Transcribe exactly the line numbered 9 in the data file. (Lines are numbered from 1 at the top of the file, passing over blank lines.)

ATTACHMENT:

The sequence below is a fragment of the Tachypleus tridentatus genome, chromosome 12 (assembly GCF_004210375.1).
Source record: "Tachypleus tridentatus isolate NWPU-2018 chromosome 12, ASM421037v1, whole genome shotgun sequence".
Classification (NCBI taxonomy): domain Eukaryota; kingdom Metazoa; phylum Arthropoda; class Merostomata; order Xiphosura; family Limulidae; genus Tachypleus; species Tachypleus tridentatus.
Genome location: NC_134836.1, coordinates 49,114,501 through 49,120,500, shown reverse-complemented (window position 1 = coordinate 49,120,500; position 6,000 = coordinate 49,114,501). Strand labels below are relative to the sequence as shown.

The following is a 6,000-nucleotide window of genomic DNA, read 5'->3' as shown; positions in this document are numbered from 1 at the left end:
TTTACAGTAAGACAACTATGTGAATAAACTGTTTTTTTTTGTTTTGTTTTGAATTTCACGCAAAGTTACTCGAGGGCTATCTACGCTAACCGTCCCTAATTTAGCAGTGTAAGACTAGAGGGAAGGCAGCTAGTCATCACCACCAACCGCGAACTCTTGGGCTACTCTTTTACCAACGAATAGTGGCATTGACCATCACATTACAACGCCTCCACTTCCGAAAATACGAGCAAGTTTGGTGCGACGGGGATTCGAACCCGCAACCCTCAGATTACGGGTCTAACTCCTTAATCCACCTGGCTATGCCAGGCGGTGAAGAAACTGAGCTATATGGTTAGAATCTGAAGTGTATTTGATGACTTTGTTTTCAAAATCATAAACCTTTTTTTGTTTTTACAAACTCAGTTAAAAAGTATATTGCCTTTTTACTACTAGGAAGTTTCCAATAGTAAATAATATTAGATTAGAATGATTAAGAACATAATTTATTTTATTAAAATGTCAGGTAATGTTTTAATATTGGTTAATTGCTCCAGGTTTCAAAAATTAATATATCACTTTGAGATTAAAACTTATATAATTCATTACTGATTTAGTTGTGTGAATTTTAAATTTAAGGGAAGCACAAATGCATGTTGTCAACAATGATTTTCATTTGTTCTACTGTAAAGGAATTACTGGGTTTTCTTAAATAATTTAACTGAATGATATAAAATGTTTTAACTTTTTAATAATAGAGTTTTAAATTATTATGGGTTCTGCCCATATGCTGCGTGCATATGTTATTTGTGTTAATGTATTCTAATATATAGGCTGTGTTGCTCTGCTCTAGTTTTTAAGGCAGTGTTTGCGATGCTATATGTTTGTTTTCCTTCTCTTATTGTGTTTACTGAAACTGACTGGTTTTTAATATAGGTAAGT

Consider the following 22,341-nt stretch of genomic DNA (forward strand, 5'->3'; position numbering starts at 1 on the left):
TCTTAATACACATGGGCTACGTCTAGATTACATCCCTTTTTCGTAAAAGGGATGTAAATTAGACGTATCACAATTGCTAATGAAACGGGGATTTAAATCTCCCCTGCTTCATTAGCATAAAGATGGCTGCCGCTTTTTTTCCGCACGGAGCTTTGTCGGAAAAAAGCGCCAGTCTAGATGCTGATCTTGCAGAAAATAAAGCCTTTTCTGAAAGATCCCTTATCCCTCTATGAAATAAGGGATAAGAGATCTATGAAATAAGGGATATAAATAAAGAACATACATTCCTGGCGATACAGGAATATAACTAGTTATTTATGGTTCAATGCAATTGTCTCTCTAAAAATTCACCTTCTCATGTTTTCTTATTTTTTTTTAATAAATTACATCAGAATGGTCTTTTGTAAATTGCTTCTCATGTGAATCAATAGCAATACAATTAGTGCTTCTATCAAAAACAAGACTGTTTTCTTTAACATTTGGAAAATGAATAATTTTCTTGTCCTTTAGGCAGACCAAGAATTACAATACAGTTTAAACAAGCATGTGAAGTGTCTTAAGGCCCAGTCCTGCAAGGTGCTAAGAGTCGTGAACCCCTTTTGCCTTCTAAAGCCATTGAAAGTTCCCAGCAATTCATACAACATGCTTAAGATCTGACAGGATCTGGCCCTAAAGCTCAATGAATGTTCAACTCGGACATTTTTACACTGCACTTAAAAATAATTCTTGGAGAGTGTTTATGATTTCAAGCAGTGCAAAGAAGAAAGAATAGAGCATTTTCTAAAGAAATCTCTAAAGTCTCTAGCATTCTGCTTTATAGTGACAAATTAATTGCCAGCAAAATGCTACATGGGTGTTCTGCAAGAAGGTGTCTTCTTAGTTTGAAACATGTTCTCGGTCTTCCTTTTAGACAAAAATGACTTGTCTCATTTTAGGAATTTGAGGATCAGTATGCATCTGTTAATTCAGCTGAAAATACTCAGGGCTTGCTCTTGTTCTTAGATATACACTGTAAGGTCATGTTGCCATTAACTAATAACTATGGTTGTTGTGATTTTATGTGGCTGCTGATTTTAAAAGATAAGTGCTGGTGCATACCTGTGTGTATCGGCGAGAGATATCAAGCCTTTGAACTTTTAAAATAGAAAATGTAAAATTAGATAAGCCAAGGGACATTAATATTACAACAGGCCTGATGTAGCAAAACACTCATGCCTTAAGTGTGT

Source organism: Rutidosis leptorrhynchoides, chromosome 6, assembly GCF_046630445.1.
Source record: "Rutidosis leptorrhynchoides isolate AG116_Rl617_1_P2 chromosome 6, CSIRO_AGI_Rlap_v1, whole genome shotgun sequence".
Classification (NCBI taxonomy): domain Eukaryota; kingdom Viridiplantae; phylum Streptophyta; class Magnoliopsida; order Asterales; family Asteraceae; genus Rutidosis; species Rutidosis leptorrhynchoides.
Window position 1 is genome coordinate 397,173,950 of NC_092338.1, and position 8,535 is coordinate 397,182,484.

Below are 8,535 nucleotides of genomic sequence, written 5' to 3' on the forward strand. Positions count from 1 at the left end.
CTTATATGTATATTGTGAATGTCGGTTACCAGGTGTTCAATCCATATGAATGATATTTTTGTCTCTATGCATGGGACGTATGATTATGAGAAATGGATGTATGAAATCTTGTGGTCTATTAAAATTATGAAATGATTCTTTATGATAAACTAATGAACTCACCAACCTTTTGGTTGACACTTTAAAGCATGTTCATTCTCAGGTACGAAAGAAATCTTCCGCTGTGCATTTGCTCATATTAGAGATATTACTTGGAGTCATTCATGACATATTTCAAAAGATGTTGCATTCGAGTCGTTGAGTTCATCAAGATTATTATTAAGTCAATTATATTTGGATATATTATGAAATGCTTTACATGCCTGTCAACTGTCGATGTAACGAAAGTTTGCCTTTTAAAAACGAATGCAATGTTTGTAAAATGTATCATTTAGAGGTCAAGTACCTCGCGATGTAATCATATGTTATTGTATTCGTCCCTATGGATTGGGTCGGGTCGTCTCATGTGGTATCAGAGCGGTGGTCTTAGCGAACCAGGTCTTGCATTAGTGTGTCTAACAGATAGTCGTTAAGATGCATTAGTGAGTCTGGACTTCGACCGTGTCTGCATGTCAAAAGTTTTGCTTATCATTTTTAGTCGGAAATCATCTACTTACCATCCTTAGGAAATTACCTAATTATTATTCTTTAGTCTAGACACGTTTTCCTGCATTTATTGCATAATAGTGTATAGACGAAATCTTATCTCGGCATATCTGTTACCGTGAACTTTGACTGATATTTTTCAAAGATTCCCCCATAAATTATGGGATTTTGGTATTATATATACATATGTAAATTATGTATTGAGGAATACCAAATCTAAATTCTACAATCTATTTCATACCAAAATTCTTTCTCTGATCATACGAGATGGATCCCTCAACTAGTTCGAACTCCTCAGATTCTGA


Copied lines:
Source organism: Rutidosis leptorrhynchoides, chromosome 6, assembly GCF_046630445.1.